This is the most important step when buying a pair you are not able to try on first. You will find a lot of brands use different methods of sizing - most of what you find in the retail market will be vanity sized meaning the tagged size is actually smaller than the actual size. While most artisan brands use true measurements - there are other factors influencing the way the jeans will fit.

You will find a dizzying amount of information on forums such as Styleforum and Superfuture on how to size your pair, or even just drop the retailer an email and they should be more than happy to help. Make use of the measurement guides and if you are able to, compare them to a similar pair you already own so you know what to expect. It is highly advisable you do your research and get your measurements right before buying. It sounds like common sense but it is amazing how many people ignore the information given to them and size wrongly.

Also remember that as retailers we can only give you general sizing recommendations based on the information you give us - we try to offer the best advice but where possible you guys have to put it in your own hands to compare measurements.

Sanforized and Unsanforized Denim
This is extremely important to know about your denim. Most denim will be sanforized by default unless otherwise stated.

Denim shrinks. A lot. The sanforization process basically removes MOST shrinkage so you need to watch out for this. Sanforized denim will still shrink slightly after a trip in the washing machine but should stretch back out after a few washes.

You will find that unsanforized denim will shrink a great deal - the general rule is to try a size down before you buy as that is generally what the denim will shrink to. It is very important to read the manufacturer or retailer's instructions on how to size unsanforized denim because what you see is not what you get.

Pre-wear Soak
The first thing you should do after buying a pair of unsanforized denim should be to always always ALWAYS soak before wearing. This will hopefully get rid of most if not all of the shrinkage before you start wearing them in. Also keep this in mind before you alter your pair of jeans!

Sanforized or not, hot water will bring about the most shrinkage. It is advised to do a hot pre-wear soak and an air dry to get rid of most shrinkage - some people will even do 2. This is just the general rule and may not apply to every pair of jeans out there. Often when dealing with premium Japanese denim a pre-wear soak is done even on sanforized denim just to get rid of the excess starch to soften up and prolong the life of the denim.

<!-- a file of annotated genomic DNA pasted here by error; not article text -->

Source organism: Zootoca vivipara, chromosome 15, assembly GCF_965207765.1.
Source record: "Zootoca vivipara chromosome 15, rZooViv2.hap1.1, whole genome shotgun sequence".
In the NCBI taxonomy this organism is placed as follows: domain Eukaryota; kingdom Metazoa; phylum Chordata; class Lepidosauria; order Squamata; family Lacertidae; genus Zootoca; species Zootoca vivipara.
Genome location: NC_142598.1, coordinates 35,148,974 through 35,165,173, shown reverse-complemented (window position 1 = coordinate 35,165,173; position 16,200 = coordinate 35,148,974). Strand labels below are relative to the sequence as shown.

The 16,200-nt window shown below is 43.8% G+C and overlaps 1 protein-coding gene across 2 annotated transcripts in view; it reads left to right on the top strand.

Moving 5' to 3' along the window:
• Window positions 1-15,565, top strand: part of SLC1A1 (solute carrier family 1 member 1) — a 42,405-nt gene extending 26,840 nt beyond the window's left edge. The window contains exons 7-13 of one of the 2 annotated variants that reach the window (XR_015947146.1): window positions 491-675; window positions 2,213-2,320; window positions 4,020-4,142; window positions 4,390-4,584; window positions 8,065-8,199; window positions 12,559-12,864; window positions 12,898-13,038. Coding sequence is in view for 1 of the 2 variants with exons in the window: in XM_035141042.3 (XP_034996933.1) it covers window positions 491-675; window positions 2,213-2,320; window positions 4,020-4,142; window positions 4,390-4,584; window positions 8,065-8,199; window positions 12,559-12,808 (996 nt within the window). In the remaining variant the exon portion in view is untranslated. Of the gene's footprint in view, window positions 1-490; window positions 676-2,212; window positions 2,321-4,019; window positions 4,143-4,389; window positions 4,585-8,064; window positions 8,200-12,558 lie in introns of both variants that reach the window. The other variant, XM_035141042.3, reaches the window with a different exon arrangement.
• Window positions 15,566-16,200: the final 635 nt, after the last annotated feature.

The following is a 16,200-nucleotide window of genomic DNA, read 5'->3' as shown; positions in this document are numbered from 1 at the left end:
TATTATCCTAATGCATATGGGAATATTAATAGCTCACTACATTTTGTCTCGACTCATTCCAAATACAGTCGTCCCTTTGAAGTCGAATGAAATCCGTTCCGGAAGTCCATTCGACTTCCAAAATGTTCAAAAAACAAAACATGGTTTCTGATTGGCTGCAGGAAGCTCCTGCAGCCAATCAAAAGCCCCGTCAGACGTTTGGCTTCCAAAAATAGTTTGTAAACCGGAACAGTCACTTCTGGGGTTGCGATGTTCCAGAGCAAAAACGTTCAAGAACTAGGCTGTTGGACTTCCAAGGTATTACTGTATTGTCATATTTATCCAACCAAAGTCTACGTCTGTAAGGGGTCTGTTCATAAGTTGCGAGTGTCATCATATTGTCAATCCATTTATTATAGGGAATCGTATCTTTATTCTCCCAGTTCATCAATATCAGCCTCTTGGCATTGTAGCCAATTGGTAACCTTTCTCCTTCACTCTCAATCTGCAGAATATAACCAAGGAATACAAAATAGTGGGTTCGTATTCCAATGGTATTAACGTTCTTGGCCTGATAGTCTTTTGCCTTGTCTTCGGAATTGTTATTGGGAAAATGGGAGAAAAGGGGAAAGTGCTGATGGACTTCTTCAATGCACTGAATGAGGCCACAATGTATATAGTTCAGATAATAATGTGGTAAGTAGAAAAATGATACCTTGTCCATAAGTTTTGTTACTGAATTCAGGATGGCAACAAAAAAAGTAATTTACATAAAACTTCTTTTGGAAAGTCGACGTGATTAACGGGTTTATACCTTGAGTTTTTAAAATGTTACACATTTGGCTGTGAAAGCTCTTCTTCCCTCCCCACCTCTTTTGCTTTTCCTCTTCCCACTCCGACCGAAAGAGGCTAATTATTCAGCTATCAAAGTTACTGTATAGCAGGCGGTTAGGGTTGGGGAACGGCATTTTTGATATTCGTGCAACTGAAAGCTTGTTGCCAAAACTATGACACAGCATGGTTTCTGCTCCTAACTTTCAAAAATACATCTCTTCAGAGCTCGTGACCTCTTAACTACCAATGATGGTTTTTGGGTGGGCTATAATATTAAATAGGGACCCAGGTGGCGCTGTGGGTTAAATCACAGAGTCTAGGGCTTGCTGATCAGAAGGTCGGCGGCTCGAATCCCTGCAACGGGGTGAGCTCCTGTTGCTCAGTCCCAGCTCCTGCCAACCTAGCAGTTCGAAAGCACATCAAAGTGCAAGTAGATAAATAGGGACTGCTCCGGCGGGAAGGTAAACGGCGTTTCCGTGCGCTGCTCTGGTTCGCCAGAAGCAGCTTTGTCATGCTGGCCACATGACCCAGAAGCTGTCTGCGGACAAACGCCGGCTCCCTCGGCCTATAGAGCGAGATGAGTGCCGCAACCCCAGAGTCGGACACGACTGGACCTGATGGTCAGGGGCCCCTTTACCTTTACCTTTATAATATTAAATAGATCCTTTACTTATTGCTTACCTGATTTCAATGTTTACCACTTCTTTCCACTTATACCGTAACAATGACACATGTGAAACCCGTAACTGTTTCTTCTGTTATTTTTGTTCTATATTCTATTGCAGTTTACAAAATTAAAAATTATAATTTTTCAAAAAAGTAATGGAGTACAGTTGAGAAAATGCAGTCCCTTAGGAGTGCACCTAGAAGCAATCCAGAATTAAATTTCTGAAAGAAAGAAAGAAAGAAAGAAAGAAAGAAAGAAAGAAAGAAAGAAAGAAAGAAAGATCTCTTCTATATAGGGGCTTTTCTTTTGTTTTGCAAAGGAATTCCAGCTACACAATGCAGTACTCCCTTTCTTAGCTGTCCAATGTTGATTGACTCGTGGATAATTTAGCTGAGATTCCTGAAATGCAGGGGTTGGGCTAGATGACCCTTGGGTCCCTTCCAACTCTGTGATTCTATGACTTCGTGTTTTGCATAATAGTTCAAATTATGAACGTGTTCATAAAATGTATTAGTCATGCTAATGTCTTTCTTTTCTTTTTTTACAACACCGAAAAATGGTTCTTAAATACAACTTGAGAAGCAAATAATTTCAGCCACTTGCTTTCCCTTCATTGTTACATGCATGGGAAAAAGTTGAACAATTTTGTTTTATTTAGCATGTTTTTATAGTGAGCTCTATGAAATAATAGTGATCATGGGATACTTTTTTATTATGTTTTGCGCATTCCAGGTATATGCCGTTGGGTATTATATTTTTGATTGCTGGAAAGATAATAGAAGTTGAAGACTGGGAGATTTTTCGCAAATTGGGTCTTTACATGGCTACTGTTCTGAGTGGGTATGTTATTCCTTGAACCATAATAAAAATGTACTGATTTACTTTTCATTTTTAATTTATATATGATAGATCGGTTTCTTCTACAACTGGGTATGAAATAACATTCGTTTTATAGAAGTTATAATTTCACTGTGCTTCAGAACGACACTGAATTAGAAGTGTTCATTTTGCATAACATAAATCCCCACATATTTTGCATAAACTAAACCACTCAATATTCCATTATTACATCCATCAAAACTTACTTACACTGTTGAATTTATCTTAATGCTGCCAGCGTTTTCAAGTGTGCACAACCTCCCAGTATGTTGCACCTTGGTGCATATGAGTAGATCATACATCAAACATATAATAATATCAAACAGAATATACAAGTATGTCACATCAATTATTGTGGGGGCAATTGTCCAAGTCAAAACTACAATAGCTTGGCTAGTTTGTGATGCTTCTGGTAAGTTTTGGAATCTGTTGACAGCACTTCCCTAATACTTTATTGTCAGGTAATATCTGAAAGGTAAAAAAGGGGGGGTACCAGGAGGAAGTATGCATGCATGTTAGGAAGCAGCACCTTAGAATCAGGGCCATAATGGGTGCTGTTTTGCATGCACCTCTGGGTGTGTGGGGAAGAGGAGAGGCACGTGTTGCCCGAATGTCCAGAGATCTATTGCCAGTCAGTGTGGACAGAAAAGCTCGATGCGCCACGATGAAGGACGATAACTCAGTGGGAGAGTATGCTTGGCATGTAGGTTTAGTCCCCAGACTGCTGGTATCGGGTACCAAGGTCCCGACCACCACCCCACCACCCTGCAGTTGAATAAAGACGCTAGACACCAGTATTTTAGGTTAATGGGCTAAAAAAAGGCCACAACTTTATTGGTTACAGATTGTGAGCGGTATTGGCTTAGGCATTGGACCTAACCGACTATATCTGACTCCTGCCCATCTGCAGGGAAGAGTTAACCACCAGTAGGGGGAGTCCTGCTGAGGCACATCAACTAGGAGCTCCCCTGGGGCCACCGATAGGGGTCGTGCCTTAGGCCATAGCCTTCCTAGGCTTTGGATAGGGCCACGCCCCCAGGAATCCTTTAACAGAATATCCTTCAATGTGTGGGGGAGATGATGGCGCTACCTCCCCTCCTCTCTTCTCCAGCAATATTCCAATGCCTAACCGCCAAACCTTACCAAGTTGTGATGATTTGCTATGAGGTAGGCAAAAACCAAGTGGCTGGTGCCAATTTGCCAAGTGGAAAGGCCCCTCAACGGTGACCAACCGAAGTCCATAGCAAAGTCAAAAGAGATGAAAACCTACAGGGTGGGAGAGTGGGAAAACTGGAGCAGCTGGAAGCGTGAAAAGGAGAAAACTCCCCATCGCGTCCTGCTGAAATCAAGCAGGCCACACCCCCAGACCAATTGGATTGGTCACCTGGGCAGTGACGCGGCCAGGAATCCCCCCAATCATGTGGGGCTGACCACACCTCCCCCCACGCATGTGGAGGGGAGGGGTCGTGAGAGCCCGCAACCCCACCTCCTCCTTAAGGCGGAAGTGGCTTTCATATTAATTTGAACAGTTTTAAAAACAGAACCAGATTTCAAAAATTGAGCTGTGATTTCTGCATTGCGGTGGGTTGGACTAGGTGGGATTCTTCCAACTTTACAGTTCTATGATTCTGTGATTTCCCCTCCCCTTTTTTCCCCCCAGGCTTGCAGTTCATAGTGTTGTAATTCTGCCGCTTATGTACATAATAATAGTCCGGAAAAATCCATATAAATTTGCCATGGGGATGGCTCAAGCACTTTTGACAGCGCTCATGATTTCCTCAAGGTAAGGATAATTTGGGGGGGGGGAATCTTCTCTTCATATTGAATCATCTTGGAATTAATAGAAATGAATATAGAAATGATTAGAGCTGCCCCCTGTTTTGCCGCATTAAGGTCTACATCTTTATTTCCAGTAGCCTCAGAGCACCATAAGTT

Bleeding Indigo
Raw jeans will bleed indigo - you will find that even washed jeans will bleed a small amount onto your shoes, however un-washed jeans will generally bleed a LOT more. We have heard many stories about indigo stains to light coloured surfaces that your jeans frequently rub across - shoes, shirts, bags, underwear even furniture! Furniture is probably what you guys need to worry about the most - avoid sitting on light coloured fabrics, particularly expensive furniture such as car seats and leather couches.

Wash and Care

This is a needlessly and endlessly debated topic and in the end will come down to your personal preference. We’re only trying to steer you in the right direction. Take everything you hear with a grain of salt because everyone seems to have their own way of doing things. Experiment and see what works for you. There is NO right or wrong way to wash your jeans!

The first thing you should remember is, jeans are just pants! No need to get all technical about it - that is what they are and that is how they should be treated. I will be completely blunt in saying that your pants cover quite probably the smelliest areas of your body. No matter how clean or dirty you are down there, sooner or later without washing your jeans there will be a build up of bacteria in your denim. I'm sure there there are some with odd fetishes out there, but for the majority of us - not many people are going to appreciate a smelly pair of jeans regardless of how well they have faded!